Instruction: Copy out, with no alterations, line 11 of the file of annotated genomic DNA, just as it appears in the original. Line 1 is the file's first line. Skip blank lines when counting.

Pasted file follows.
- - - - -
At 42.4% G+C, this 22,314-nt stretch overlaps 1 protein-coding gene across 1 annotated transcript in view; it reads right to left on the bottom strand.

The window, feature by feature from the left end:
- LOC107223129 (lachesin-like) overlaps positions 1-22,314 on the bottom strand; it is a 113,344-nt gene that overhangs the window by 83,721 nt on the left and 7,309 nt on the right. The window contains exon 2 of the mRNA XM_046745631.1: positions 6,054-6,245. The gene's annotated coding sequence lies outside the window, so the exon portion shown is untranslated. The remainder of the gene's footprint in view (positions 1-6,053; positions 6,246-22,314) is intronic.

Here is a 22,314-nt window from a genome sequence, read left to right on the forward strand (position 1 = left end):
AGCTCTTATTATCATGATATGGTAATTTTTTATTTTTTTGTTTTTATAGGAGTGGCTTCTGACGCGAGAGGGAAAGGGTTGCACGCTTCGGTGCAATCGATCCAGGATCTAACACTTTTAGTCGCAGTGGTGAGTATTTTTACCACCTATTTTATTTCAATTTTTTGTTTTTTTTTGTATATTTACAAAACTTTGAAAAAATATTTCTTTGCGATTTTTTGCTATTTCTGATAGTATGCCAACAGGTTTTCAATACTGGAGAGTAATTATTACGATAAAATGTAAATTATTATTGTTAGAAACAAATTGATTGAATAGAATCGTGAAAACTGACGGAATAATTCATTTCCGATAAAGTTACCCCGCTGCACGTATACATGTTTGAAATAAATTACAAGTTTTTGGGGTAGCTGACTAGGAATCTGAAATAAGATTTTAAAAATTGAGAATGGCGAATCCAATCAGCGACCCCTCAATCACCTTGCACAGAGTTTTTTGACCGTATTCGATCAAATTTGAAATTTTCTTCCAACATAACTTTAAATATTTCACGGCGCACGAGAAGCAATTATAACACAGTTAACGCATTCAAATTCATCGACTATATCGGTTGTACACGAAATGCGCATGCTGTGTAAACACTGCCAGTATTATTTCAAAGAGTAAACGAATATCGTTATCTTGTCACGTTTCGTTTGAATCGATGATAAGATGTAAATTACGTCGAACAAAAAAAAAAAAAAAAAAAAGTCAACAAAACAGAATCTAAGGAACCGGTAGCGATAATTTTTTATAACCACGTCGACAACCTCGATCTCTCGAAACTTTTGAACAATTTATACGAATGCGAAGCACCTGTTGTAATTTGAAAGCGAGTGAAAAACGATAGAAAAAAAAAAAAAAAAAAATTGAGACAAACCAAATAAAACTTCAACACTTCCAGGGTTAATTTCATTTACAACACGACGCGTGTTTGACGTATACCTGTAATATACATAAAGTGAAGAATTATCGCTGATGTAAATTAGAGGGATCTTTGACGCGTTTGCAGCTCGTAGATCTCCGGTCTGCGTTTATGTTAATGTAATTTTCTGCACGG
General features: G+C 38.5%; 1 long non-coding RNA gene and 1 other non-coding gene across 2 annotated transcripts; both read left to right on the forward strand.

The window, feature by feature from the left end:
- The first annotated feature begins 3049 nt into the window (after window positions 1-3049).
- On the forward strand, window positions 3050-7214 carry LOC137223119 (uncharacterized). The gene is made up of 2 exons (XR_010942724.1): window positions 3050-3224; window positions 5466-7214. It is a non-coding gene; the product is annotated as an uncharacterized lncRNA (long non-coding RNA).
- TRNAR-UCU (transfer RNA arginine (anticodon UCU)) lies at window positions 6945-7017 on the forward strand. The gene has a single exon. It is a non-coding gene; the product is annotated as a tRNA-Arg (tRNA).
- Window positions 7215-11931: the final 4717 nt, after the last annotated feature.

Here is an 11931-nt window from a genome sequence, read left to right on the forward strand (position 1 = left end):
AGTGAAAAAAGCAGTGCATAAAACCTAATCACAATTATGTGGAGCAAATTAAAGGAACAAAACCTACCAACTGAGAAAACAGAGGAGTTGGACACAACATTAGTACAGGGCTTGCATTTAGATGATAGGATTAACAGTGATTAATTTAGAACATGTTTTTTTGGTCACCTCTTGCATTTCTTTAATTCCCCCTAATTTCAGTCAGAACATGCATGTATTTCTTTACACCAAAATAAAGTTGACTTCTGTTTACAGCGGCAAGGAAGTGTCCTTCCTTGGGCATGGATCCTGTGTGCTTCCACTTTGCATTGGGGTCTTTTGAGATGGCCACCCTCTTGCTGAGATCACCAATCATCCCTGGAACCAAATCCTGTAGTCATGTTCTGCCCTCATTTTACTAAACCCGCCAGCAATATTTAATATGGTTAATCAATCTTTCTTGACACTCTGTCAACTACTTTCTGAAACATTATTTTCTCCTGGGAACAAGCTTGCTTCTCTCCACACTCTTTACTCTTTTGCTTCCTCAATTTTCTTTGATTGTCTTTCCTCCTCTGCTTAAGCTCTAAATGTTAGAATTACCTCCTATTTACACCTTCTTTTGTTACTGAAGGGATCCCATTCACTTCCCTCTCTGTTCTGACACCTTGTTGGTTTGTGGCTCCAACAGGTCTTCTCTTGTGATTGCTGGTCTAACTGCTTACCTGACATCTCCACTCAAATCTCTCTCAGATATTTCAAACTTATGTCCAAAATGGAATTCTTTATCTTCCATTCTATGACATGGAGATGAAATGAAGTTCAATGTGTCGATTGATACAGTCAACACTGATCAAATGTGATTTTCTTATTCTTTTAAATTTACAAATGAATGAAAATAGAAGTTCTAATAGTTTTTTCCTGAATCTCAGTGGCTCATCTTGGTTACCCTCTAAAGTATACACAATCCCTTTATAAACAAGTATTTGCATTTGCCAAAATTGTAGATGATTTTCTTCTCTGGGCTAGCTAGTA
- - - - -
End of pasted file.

- Window positions 7215-11931: the final 4717 nt, after the last annotated feature.